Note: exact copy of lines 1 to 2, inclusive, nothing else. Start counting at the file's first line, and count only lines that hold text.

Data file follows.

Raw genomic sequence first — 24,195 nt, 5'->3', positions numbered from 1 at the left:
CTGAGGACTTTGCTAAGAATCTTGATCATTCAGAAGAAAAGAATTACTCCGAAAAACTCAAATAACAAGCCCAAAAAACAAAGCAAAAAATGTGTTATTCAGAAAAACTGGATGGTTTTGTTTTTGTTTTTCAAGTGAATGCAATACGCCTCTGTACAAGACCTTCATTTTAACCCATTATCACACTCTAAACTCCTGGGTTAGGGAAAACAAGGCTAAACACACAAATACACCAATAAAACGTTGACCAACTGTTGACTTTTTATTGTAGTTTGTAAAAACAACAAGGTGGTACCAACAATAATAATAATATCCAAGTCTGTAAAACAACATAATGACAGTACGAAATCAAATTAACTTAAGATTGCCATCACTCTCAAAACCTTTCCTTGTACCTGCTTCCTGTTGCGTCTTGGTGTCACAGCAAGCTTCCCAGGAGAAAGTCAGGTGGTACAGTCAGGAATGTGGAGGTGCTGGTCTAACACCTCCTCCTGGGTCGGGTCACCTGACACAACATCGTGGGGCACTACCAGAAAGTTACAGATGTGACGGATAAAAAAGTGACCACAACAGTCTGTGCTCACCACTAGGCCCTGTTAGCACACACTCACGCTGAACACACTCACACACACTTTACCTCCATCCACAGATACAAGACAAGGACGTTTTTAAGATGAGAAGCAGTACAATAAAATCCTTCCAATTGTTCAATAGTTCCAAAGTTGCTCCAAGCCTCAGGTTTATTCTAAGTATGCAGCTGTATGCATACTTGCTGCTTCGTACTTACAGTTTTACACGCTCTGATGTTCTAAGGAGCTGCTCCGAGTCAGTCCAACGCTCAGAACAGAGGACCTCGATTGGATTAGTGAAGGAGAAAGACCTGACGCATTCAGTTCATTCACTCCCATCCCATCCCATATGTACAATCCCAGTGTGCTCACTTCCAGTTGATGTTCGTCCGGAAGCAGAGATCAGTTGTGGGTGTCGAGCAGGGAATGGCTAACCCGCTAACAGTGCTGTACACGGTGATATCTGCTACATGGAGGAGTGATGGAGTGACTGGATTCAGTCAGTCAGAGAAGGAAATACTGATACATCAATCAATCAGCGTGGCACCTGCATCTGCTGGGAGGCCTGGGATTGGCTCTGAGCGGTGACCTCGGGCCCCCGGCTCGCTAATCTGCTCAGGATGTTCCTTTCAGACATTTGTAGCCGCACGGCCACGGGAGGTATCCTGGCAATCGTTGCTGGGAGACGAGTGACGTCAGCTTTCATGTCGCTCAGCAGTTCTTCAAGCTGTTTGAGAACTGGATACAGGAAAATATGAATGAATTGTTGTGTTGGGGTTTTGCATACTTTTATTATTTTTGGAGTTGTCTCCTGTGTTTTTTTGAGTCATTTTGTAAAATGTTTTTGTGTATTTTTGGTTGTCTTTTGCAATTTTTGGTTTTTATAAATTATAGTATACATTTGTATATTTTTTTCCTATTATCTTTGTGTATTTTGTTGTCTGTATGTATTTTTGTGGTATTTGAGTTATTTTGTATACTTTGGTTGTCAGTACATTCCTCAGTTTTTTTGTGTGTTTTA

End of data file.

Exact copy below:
Raw genomic sequence first — 24,195 nt, 5'->3', positions numbered from 1 at the left:
CTGAGGACTTTGCTAAGAATCTTGATCATTCAGAAGAAAAGAATTACTCCGAAAAACTCAAATAACAAGCCCAAAAAACAAAGCAAAAAATGTGTTATTCAGAAAAACTGGATGGTTTTGTTTTTGTTTTTCAAGTGAATGCAATACGCCTCTGTACAAGACCTTCATTTTAACCCATTATCACACTCTAAACTCCTGGGTTAGGGAAAACAAGGCTAAACACACAAATACACCAATAAAACGTTGACCAACTGTTGACTTTTTATTGTAGTTTGTAAAAACAACAAGGTGGTACCAACAATAATAATAATATCCAAGTCTGTAAAACAACATAATGACAGTACGAAATCAAATTAACTTAAGATTGCCATCACTCTCAAAACCTTTCCTTGTACCTGCTTCCTGTTGCGTCTTGGTGTCACAGCAAGCTTCCCAGGAGAAAGTCAGGTGGTACAGTCAGGAATGTGGAGGTGCTGGTCTAACACCTCCTCCTGGGTCGGGTCACCTGACACAACATCGTGGGGCACTACCAGAAAGTTACAGATGTGACGGATAAAAAAGTGACCACAACAGTCTGTGCTCACCACTAGGCCCTGTTAGCACACACTCACGCTGAACACACTCACACACACTTTACCTCCATCCACAGATACAAGACAAGGACGTTTTTAAGATGAGAAGCAGTACAATAAAATCCTTCCAATTGTTCAATAGTTCCAAAGTTGCTCCAAGCCTCAGGTTTATTCTAAGTATGCAGCTGTATGCATACTTGCTGCTTCGTACTTACAGTTTTACACGCTCTGATGTTCTAAGGAGCTGCTCCGAGTCAGTCCAACGCTCAGAACAGAGGACCTCGATTGGATTAGTGAAGGAGAAAGACCTGACGCATTCAGTTCATTCACTCCCATCCCATCCCATATGTACAATCCCAGTGTGCTCACTTCCAGTTGATGTTCGTCCGGAAGCAGAGATCAGTTGTGGGTGTCGAGCAGGGAATGGCTAACCCGCTAACAGTGCTGTACACGGTGATATCTGCTACATGGAGGAGTGATGGAGTGACTGGATTCAGTCAGTCAGAGAAGGAAATACTGATACATCAATCAATCAGCGTGGCACCTGCATCTGCTGGGAGGCCTGGGATTGGCTCTGAGCGGTGACCTCGGGCCCCCGGCTCGCTAATCTGCTCAGGATGTTCCTTTCAGACATTTGTAGCCGCACGGCCACGGGAGGTATCCTGGCAATCGTTGCTGGGAGACGAGTGACGTCAGCTTTCATGTCGCTCAGCAGTTCTTCAAGCTGTTTGAGAACTGGATACAGGAAAATATGAATGAATTGTTGTGTTGGGGTTTTGCATACTTTTATTATTTTTGGAGTTGTCTCCTGTGTTTTTTTGAGTCATTTTGTAAAATGTTTTTGTGTATTTTTGGTTGTCTTTTGCAATTTTTGGTTTTTATAAATTATAGTATACATTTGTATATTTTTTTCCTATTATCTTTGTGTATTTTGTTGTCTGTATGTATTTTTGTGGTATTTGAGTTATTTTGTATACTTTGGTTGTCAGTACATTCCTCAGTTTTTTTGTGTGTTTTA